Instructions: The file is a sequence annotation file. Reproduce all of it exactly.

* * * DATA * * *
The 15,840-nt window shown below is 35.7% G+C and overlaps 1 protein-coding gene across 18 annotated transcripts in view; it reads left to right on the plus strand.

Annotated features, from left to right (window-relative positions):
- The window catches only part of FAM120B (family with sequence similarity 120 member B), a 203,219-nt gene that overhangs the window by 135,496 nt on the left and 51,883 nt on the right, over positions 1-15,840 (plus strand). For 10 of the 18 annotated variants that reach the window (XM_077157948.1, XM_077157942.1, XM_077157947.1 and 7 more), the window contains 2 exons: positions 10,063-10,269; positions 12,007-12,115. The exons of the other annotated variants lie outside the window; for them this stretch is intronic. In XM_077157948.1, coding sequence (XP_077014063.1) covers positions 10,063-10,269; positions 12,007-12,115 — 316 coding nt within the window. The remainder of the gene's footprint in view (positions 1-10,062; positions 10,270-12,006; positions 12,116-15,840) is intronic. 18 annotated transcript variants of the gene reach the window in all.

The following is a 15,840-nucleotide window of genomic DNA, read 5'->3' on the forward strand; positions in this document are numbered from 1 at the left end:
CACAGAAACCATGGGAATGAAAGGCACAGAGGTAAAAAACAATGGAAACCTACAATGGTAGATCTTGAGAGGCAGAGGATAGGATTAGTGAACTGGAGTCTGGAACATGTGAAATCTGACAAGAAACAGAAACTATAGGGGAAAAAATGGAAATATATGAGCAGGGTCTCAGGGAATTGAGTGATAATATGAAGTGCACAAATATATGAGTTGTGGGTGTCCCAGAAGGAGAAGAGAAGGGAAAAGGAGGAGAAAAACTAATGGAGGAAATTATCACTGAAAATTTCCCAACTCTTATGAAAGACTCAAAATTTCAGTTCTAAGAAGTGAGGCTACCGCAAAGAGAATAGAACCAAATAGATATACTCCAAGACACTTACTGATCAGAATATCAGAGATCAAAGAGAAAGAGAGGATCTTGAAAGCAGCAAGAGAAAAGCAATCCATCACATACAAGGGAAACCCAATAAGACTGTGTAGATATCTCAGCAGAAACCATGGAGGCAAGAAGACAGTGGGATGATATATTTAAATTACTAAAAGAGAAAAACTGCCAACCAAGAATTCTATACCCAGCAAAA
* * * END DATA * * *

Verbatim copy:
The 15,840-nt window shown below is 35.7% G+C and overlaps 1 protein-coding gene across 18 annotated transcripts in view; it reads left to right on the plus strand.

Annotated features, from left to right (window-relative positions):
- The window catches only part of FAM120B (family with sequence similarity 120 member B), a 203,219-nt gene that overhangs the window by 135,496 nt on the left and 51,883 nt on the right, over positions 1-15,840 (plus strand). For 10 of the 18 annotated variants that reach the window (XM_077157948.1, XM_077157942.1, XM_077157947.1 and 7 more), the window contains 2 exons: positions 10,063-10,269; positions 12,007-12,115. The exons of the other annotated variants lie outside the window; for them this stretch is intronic. In XM_077157948.1, coding sequence (XP_077014063.1) covers positions 10,063-10,269; positions 12,007-12,115 — 316 coding nt within the window. The remainder of the gene's footprint in view (positions 1-10,062; positions 10,270-12,006; positions 12,116-15,840) is intronic. 18 annotated transcript variants of the gene reach the window in all.

The following is a 15,840-nucleotide window of genomic DNA, read 5'->3' on the forward strand; positions in this document are numbered from 1 at the left end:
CACAGAAACCATGGGAATGAAAGGCACAGAGGTAAAAAACAATGGAAACCTACAATGGTAGATCTTGAGAGGCAGAGGATAGGATTAGTGAACTGGAGTCTGGAACATGTGAAATCTGACAAGAAACAGAAACTATAGGGGAAAAAATGGAAATATATGAGCAGGGTCTCAGGGAATTGAGTGATAATATGAAGTGCACAAATATATGAGTTGTGGGTGTCCCAGAAGGAGAAGAGAAGGGAAAAGGAGGAGAAAAACTAATGGAGGAAATTATCACTGAAAATTTCCCAACTCTTATGAAAGACTCAAAATTTCAGTTCTAAGAAGTGAGGCTACCGCAAAGAGAATAGAACCAAATAGATATACTCCAAGACACTTACTGATCAGAATATCAGAGATCAAAGAGAAAGAGAGGATCTTGAAAGCAGCAAGAGAAAAGCAATCCATCACATACAAGGGAAACCCAATAAGACTGTGTAGATATCTCAGCAGAAACCATGGAGGCAAGAAGACAGTGGGATGATATATTTAAATTACTAAAAGAGAAAAACTGCCAACCAAGAATTCTATACCCAGCAAAA